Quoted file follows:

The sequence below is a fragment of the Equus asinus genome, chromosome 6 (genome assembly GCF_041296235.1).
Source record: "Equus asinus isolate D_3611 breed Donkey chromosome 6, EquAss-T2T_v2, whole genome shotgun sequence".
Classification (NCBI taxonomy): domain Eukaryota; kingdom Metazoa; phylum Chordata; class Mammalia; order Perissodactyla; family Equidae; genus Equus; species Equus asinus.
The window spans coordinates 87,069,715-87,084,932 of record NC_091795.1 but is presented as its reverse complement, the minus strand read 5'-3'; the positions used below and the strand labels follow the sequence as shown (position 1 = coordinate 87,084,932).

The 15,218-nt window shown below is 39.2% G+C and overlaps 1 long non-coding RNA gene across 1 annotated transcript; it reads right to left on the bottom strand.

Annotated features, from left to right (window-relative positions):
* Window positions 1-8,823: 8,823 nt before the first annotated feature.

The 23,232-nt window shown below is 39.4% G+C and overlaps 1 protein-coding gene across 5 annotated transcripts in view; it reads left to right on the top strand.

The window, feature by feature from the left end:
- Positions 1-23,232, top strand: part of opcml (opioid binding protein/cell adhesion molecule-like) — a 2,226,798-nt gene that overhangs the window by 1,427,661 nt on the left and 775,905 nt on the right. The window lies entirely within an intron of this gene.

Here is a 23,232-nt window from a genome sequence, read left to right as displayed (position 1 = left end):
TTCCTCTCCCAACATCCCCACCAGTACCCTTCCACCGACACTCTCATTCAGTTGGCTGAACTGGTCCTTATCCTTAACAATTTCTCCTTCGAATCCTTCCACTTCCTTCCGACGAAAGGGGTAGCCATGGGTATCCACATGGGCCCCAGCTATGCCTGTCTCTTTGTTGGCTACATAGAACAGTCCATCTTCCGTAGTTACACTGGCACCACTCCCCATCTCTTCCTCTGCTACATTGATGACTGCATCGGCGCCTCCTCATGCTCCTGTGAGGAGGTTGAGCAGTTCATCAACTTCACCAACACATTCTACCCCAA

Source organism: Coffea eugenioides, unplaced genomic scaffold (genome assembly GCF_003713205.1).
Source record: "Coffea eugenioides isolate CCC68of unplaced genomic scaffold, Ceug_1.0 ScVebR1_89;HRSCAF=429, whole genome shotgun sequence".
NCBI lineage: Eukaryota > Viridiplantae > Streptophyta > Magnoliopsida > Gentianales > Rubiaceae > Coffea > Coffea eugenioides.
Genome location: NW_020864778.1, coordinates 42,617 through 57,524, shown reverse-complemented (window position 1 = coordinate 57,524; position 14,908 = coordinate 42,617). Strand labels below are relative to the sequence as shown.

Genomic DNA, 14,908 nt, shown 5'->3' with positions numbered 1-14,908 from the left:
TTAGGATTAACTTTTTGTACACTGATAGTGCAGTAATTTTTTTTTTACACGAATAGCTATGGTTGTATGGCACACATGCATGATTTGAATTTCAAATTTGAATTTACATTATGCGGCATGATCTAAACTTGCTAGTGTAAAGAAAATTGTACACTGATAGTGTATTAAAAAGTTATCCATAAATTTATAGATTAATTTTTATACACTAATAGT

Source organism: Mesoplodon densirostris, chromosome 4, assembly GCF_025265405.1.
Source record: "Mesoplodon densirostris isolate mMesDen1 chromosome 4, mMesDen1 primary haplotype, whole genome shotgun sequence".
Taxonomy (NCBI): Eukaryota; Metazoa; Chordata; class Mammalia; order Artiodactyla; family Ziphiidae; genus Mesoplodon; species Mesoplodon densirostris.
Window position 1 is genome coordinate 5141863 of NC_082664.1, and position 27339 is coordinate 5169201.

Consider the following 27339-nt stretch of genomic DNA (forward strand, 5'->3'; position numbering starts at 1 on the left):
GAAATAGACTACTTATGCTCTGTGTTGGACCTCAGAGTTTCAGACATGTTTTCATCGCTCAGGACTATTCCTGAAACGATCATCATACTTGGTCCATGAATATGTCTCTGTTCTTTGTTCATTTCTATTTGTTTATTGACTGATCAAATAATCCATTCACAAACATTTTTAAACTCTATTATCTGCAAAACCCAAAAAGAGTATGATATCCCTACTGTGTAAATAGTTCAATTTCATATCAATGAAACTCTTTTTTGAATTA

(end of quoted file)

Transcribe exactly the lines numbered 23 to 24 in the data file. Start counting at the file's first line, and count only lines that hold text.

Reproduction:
Consider the following 27339-nt stretch of genomic DNA (forward strand, 5'->3'; position numbering starts at 1 on the left):
GAAATAGACTACTTATGCTCTGTGTTGGACCTCAGAGTTTCAGACATGTTTTCATCGCTCAGGACTATTCCTGAAACGATCATCATACTTGGTCCATGAATATGTCTCTGTTCTTTGTTCATTTCTATTTGTTTATTGACTGATCAAATAATCCATTCACAAACATTTTTAAACTCTATTATCTGCAAAACCCAAAAAGAGTATGATATCCCTACTGTGTAAATAGTTCAATTTCATATCAATGAAACTCTTTTTTGAATTA